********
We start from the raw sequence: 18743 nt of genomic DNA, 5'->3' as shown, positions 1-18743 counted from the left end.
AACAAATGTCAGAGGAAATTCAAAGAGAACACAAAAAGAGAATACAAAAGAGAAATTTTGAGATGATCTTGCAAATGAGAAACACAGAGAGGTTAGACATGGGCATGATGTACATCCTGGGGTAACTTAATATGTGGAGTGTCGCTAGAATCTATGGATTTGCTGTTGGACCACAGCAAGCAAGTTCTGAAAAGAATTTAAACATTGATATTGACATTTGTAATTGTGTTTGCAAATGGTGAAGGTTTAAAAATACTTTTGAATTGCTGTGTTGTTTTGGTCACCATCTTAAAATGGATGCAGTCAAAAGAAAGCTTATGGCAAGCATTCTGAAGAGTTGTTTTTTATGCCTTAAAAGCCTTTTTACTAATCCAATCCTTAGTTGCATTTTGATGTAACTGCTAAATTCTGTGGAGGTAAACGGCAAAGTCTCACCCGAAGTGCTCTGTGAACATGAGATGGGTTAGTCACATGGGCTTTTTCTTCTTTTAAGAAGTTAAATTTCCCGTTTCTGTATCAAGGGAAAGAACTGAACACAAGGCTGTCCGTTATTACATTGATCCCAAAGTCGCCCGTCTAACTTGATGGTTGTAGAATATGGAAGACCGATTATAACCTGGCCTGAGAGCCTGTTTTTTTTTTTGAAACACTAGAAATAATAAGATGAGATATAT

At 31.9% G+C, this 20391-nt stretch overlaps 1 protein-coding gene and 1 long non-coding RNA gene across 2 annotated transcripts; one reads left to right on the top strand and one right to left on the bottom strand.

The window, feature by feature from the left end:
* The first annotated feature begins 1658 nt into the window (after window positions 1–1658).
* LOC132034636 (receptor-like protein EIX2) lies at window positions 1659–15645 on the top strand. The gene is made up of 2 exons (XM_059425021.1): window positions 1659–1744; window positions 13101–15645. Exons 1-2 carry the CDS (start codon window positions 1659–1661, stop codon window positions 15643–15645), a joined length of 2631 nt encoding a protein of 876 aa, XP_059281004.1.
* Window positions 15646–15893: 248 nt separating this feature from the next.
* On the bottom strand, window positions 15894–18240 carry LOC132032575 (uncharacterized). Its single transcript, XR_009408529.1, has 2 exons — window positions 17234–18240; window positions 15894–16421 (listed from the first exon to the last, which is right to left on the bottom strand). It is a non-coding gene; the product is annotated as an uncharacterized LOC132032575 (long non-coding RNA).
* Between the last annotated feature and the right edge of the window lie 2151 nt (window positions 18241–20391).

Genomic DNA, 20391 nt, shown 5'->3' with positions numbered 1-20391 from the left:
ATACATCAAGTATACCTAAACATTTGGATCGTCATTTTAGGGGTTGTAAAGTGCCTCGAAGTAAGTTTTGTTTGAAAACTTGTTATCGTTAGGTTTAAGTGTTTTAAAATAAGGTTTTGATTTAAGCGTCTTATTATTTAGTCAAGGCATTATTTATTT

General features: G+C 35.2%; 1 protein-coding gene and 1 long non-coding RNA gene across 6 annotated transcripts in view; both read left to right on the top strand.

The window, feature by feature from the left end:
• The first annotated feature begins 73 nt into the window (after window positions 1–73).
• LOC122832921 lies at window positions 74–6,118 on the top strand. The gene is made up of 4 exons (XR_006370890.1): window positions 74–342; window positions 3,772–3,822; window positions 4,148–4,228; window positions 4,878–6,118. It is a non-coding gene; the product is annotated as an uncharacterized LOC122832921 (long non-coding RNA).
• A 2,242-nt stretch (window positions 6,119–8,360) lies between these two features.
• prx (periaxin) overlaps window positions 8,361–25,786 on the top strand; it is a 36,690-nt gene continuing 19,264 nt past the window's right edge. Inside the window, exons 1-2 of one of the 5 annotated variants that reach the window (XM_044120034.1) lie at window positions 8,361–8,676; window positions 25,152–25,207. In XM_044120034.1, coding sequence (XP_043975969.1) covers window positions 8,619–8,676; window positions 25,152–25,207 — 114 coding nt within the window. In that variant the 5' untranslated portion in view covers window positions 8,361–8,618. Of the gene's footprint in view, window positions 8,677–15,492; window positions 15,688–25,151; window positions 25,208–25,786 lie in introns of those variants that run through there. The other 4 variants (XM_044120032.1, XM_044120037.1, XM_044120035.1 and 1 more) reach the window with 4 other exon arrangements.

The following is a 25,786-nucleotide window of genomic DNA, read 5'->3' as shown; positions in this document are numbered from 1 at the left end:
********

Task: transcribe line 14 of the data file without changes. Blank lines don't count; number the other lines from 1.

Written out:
• The first annotated feature begins 73 nt into the window (after window positions 1–73).